Ethereal is the standard open source network analyzer. Like the commercial analyzers, it supports a long list of protocols and can capture live data from a variety of network interfaces. Unlike the proprietary analyzers, Ethereal comes complete with a slogan ("Sniffing the glue that holds the Internet together").

Ethereal runs on most Unix platforms as well as Windows. Source code is freely available for both, but modifications are easier to make on Unix because of the availability of compilers in the Unix programming environment. Like many open source projects, Ethereal is distributed under the terms of the GNU Public License. Protocol decodes are included for many common networking protocols. For the purpose of this section, the important protocols are IEEE 802.11 and LLC, both of which are used on every 802.11 frame. Of course, the TCP/IP suite is included as well.

As 802.11 has become more popular and better supported on Linux, the choice of analysis hardware has opened up. Initially, only Prism-based cards were supported. However, most common interface cards are now supported out of the box. This section was written about Ethereal version 0.10.9, which was released in late January 2005.

Packet Capture on Windows

Binary packages are more important in the Windows world because of the lack of a high-quality, free development environment. Although Ethereal does not provide the same level of 802.11 support under Windows, it can still be a valuable program to have, especially in a day job that requires use of Windows systems. Binary versions of Ethereal for Windows are available from They require the WinPcap library to provide the libpcap-type support on Windows. WinPcap can be downloaded from WinPcap is supported only on 32-bit Windows systems (95, 98, ME, NT, and 2000) and is licensed under a BSD-style license. Interestingly enough, WinPcap was supported in part by Microsoft Research.

Ethereal depends on pcap, the packet capture library. WinPcap, a port of pcap to Windows, can be used with Ethereal on Windows. Although nearly every Ethernet interface is supported on Windows, wireless cards present different programming interfaces. Many cards cannot capture any frames when using promiscuous mode. By disabling promiscuous mode, many cards are able to capture frames to and from the station only. Wireless packet capture is much more card-dependent on Windows than Linux, so I tend to use Linux instead of Windows.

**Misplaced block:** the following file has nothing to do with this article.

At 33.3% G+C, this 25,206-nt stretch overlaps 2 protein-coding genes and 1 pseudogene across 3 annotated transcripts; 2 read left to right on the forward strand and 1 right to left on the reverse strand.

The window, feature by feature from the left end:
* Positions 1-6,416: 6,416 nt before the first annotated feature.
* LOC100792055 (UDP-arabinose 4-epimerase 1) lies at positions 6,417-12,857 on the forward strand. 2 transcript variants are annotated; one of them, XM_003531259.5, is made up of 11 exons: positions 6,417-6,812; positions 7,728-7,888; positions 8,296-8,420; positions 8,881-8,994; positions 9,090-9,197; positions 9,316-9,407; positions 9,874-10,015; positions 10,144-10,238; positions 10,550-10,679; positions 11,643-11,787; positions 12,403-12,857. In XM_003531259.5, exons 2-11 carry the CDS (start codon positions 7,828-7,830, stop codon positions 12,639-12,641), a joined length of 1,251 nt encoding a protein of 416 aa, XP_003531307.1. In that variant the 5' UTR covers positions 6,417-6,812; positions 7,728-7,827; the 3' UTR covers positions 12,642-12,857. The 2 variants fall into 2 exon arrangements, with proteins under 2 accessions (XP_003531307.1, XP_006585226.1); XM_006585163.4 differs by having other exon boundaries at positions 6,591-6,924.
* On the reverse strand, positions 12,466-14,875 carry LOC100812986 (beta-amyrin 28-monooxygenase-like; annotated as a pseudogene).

Compilation and Installation

Building Ethereal for wireless network analysis is much easier than it used to be. Many of the patches formerly required for wireless analysis have been integrated into the main source tree, so wireless analysis works "out of the box."

Ethereal depends on both libpcap, the packet capture library, and the GTK+ display library. Packet capture also requires kernel support to grab packets, in the form of Packet Socket (CONFIG_PACKET) support.

Ethereal itself is compiled using the standard open-source routine of downloading the source code from, running ./configure, make, and make install.

Ethereal on Windows

Binary packages are more important in the Windows world because of the lack of a high-quality, free development environment. Although Ethereal does not provide the same level of 802.11 support under Windows, it can still be a valuable program to have, especially in a day job that requires use of Windows systems. Binary versions of Ethereal for Windows are available from They require the WinPcap library to provide the libpcap-type support on Windows. WinPcap can be downloaded from WinPcap is supported only on 32-bit Windows systems (95, 98, ME, NT, and 2000) and is licensed under a BSD-style license. Interestingly enough, WinPcap was supported in part by Microsoft Research.


Setting the Wireless Interface for Monitor Mode

To capture packets, the wireless interface must be put into monitoring mode, which is the equivalent of running an Ethernet interface in promiscuous mode. Each wireless driver has its own method of activating monitor mode.

Cisco Aironet cards

Cisco Aironet cards have two flavors of monitoring mode. In the first mode, called rfmon, the driver will pass up any frames in the station's current network. In the second mode, denoted with a simple y, the driver will capture any frames on the current channel. Both modes are selected by modifying the driver's running configuration through the proc file system:

 bloodhound:~# echo "Mode: rfmon" >/proc/driver/aironet/ethX/Config
 bloodhound:~# echo "Mode: y" >/proc/driver/aironet/ethX/Config

To return to a normal station setting, change the mode back to ess:

 bloodhound:~# echo "Mode: ess" >/proc/driver/aironet/ethX/Config